Finishing weaving and a closing thought

In our trilogy of parkway rain gardens, I had one more cell to go, which is also the largest cell. Snow was looming on the horizon and I was hoping to finish the weaving of the fence panels before I would freeze my fingers off.

Well, I got done just in time, but I had to wait all winter before I could fully vegetate the rain garden cell. This was a test of my patience.

Demographics

Building the parkway knee fence and rain garden cells took me down memory lane – to our sustainable pilot project, One Drop at a Time, in Elmhurst, Ill. The rain gardens, green roof, rain barrels, and porous pavement at this project caught quite a little bit of attention.

 

The running joke was that whenever I stepped into the front yard of the Elmhurst project I got no work done because of the questions from, and conversations with, passers-by. Thirty minutes of uninterrupted work was unheard of.

Fast forward to our Chicago project: As I mentioned in the last blog post, I began to enjoy plenty of interaction with passers-by while working on the parkway fence. By my observation, the volume of conversations, the level of curiosity, and number of compliments seemed no different than what I had experienced in Elmhurst.

Yet these two communities, North Lawndale and Elmhurst, have completely different demographics and appear to be at opposite ends in the income spectrum.

To demonstrate the point, I picked data from the Chicago Metropolitan Agency for Planning (CMAP) Community Data Snapshots and summarized them in the table below.

For complete data set on North Lawndale, see:

http://www.cmap.illinois.gov/documents/10180/126764/North+Lawndale.pdf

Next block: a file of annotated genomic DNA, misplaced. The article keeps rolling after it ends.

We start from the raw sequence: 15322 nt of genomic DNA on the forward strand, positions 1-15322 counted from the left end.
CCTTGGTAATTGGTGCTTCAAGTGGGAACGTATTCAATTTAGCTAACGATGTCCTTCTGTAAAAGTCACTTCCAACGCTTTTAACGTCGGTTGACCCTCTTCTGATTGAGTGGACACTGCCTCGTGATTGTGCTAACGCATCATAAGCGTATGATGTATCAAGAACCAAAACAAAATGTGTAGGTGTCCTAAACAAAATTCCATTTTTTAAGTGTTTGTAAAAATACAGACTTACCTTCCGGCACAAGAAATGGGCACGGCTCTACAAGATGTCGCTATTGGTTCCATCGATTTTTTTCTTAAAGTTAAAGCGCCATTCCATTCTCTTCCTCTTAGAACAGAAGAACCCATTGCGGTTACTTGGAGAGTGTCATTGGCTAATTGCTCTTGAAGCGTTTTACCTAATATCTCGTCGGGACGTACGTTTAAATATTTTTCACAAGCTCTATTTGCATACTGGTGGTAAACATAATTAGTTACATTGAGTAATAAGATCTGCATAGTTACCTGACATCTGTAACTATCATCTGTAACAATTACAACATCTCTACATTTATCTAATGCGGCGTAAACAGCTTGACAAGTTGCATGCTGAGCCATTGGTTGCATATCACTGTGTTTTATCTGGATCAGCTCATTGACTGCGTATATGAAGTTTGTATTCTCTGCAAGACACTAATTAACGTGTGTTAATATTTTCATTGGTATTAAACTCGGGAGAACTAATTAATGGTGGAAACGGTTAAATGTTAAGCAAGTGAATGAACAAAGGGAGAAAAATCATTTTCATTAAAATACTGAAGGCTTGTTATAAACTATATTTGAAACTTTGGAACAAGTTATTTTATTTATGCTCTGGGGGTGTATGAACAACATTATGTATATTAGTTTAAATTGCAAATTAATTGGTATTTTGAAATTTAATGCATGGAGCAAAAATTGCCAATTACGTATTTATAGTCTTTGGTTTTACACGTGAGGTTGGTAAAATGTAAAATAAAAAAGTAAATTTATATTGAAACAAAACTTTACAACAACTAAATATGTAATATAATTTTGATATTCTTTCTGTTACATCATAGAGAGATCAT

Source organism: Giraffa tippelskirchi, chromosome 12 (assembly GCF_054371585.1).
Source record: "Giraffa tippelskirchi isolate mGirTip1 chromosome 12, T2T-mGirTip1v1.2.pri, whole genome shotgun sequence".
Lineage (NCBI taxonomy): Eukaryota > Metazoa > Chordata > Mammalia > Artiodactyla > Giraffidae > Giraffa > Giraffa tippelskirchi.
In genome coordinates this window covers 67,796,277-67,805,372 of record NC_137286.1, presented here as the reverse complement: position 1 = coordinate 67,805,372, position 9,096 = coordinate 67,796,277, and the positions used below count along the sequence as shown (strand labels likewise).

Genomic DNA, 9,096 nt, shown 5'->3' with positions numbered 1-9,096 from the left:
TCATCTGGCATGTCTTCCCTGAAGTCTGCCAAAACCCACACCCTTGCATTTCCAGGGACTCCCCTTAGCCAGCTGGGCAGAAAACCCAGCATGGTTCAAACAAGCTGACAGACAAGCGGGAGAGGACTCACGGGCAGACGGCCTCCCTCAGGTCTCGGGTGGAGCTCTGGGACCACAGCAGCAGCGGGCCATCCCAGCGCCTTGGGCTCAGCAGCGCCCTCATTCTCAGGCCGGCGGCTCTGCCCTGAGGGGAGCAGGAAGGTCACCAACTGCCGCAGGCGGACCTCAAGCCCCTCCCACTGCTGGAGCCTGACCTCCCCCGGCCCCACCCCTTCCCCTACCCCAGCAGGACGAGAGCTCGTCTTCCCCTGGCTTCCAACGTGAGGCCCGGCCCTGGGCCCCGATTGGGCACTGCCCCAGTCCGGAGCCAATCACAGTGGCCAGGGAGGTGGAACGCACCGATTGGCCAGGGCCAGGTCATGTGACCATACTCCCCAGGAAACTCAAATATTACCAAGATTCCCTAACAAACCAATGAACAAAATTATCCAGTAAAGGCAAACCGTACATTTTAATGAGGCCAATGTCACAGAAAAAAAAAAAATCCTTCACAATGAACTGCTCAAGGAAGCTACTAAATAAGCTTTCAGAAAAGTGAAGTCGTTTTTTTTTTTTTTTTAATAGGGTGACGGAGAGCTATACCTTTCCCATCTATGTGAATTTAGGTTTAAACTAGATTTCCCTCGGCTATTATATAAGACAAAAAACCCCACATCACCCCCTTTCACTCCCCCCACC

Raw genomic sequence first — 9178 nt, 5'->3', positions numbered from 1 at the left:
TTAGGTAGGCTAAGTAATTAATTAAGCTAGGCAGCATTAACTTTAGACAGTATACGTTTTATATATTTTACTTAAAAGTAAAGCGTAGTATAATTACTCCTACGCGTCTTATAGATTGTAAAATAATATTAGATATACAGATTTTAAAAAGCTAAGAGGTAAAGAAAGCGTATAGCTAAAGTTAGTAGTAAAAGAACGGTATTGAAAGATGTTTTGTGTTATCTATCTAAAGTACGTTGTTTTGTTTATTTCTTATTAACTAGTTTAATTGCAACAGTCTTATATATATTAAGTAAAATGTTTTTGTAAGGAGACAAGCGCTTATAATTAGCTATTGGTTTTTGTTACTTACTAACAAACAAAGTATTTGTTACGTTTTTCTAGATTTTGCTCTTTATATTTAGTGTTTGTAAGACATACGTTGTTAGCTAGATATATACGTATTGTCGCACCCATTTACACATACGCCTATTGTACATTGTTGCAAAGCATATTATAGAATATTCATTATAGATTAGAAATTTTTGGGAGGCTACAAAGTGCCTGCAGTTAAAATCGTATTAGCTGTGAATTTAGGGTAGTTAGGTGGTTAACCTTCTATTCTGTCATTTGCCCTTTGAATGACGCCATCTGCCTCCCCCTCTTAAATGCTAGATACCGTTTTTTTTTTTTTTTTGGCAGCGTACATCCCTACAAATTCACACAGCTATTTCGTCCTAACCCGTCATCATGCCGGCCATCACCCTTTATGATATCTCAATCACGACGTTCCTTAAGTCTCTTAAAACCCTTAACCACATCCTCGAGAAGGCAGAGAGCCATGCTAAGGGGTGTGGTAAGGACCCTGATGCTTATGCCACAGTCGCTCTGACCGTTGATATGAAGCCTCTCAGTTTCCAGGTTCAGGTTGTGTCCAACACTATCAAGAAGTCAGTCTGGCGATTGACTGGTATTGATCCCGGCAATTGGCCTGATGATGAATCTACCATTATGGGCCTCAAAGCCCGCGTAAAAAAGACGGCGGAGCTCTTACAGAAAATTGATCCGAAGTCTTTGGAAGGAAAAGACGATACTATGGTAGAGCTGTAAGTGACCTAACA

For complete data set on Elmhurst, see:

http://www.cmap.illinois.gov/documents/10180/102881/Elmhurst.pdf

This brings me full circle and back to the quote by the late Charles Leeks, former director of the North Lawndale NHS office.

“People who live in poor communities […] are entitled to good design. I’d love to see good buildings, an aesthetically engaging place. … [A] smart, clever, interesting place to live—and one that looks good.”

Source: THE JOURNAL OF THE AMERICAN INSTITUTE OF ARCHITECTS

In this highly segregated environment, whether it is racial or income related, it is easy to overlook that some things are universal. We all share a thirst for an expression of care in our landscape combined with physical expressions that instill beauty, and a landscape that stimulates.

Just because North Lawndale doesn’t have the resources for attractive landscapes doesn’t mean that they would not be appreciated.

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About Marcus de la fleur

Marcus is a Registered Landscape Architect with a horticultural degree from the School of Horticulture at the Royal Botanic Gardens, Kew, and a Masters in Landscape Architecture from the University of Sheffield, UK. He developed a landscape based sustainable pilot project at 168 Elm Ave. in 2002, and has expanded his skill set to building science. Starting in 2009, Marcus applied the newly acquired expertise to the deep energy retrofit of his 100+ year old home in Chicago.

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